Title

Collaborative occupation of transdisciplinary process for assistive technology selection

1

Location

Pre-function area and Great Room 1B

Start Time

19-10-2017 7:00 PM

End Time

19-10-2017 9:00 PM

Session Type

Research Paper

Abstract

Purpose: Occupational science has emphasized its interdisciplinary origins and intentions. Today, the importance of transdisciplinary team work has been increasingly emphasized in a wide range of areas (Klein, 2004). However, the transdisciplinary process, how members collaborate, communicate, and transcend the borders of their disciplines, is still unclear. In this study, the collaborative occupation of transdisciplinary assistive technology selection is explored.

Method: The study employed qualitative descriptive study methods. The decision-making process of selecting assistive technology (AT) transdisciplinary professionals, a collaborative occupation, was studied with two purposefully selected teams belonging to public rehabilitation counseling centers. First, the two teams were observed during the selection process for optimal AT for a simulated client with spinal cord injury. Then, the team members were interviewed about how their regular practices differed from the simulation, and meanings and reasons for their performance in the transdisciplinary team. The observation data was background for and supplement to the interviews. Interview data was analyzed based on a modified grounded theory method (Kinoshita, 2003); conceptualized, defined, and categorized.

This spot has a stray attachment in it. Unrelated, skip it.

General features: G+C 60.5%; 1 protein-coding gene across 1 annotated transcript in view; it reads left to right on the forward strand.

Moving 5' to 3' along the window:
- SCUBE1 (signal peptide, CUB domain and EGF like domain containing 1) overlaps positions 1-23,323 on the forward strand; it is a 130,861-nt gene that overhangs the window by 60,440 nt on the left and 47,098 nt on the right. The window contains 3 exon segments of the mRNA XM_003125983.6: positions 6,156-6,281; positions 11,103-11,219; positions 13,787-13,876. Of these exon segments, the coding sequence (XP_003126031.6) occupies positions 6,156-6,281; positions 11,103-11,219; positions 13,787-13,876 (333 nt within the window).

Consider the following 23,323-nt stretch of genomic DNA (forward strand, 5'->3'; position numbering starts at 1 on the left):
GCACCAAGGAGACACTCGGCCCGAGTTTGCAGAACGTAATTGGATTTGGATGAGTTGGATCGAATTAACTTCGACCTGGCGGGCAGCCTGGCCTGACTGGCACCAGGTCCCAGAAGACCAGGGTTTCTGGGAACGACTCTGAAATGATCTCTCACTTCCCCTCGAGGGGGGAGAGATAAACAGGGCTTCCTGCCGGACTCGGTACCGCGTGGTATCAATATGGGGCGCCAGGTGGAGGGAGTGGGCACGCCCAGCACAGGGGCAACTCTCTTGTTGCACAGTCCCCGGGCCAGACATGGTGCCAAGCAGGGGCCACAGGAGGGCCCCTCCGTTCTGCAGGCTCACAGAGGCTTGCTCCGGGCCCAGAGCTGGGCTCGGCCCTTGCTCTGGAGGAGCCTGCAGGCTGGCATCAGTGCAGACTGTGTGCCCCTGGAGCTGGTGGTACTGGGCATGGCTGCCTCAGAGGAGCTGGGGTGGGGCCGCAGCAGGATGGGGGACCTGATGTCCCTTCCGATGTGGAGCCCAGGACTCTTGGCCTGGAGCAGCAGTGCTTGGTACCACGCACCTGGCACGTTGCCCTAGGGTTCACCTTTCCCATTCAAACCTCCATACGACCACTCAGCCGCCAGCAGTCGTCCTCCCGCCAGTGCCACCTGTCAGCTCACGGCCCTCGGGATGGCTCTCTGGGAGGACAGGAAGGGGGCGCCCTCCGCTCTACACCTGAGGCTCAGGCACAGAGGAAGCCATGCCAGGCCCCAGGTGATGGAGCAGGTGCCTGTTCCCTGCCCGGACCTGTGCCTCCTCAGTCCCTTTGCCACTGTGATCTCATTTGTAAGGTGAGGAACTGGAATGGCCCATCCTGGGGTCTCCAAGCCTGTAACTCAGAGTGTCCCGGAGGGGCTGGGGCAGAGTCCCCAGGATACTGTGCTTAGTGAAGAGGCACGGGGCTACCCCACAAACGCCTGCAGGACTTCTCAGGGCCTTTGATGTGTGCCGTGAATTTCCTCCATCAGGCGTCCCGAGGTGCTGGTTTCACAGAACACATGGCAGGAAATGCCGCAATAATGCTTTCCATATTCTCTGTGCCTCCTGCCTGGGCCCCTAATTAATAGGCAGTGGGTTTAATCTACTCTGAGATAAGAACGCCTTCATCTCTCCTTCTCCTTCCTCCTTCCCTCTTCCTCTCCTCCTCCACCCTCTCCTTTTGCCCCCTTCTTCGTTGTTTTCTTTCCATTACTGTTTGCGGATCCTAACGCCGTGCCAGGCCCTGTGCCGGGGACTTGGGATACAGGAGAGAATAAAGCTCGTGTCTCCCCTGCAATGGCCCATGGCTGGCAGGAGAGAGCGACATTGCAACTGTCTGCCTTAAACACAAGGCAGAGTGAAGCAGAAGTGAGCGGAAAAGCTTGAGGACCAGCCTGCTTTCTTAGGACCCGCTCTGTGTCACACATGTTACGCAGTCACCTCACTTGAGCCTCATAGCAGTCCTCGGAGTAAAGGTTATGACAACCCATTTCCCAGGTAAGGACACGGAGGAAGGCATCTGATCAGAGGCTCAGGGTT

Results: The teams shared the goal of “finding a vital tool for the client”. To achieve the goal, they also shared primary questions of “Who is the client?” “What is necessary to improve the client’s quality of life and future?” and “How would AT affect the client?” The transdisciplinary decision making process comprised various sub-occupations such as intake, home visit and physical exam. No member participated in all sub-occupations, and there was no meeting in which all members participated. Each sub-occupation had a particular purpose and one to three members, whose disciplines were closely related to the purpose, participated in these sub-occupations. Transboundary knowledge was gradually widened through the process of sub-occupations. The members communicated not only verbally, but also tacitly through questions asked of the client by other discipline members. Their knowledge became transboundary, since the gained knowledge contained that of multiple members. The shared goal, basic questions and transdisciplinary interchanges contributed widened knowledge to converge into shared assumptions of optimal AT. Through the series of sub-occupations, the decision for selection of optimal AT became gradually concrete.

Implications: These findings add to our understanding of the collaborative occupations and revealed the usefulness of an occupational lens for exploring the selection of optimal assistive technology with transdisciplinary practice. The findings can also serve to facilitate structuring transdisciplinary practice and research in collaborative occupations.

Keywords: Collaborative occupation, team work, assistive devices

Questions for discussion

How are the implications of these findings important to the field of occupational science?
Is the term collaborative occupation of transdisciplinary practice appropriate in occupational science?
If so, how is collaborative occupation different from co-occupation or collective occupation?

References

Klein, J., K. (2006). Prospects for transdisciplinary. Future 36, 515-526